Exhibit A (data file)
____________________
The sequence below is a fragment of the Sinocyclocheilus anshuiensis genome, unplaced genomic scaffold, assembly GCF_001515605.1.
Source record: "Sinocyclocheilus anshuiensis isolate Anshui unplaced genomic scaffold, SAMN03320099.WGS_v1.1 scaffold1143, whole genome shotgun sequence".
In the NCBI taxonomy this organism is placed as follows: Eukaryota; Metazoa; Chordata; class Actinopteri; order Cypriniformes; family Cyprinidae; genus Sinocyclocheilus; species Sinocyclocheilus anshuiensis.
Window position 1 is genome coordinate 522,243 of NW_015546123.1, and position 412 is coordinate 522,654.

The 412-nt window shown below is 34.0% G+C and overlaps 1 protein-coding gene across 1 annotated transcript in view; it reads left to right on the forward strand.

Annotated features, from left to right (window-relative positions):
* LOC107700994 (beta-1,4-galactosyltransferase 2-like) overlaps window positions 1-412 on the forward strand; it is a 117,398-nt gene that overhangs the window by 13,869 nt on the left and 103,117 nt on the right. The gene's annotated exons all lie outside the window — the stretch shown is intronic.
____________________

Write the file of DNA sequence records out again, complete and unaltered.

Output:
The sequence below is a fragment of the Sinocyclocheilus anshuiensis genome, unplaced genomic scaffold, assembly GCF_001515605.1.
Source record: "Sinocyclocheilus anshuiensis isolate Anshui unplaced genomic scaffold, SAMN03320099.WGS_v1.1 scaffold1143, whole genome shotgun sequence".
In the NCBI taxonomy this organism is placed as follows: Eukaryota; Metazoa; Chordata; class Actinopteri; order Cypriniformes; family Cyprinidae; genus Sinocyclocheilus; species Sinocyclocheilus anshuiensis.
Window position 1 is genome coordinate 522,243 of NW_015546123.1, and position 412 is coordinate 522,654.

The 412-nt window shown below is 34.0% G+C and overlaps 1 protein-coding gene across 1 annotated transcript in view; it reads left to right on the forward strand.

Annotated features, from left to right (window-relative positions):
* LOC107700994 (beta-1,4-galactosyltransferase 2-like) overlaps window positions 1-412 on the forward strand; it is a 117,398-nt gene that overhangs the window by 13,869 nt on the left and 103,117 nt on the right. The gene's annotated exons all lie outside the window — the stretch shown is intronic.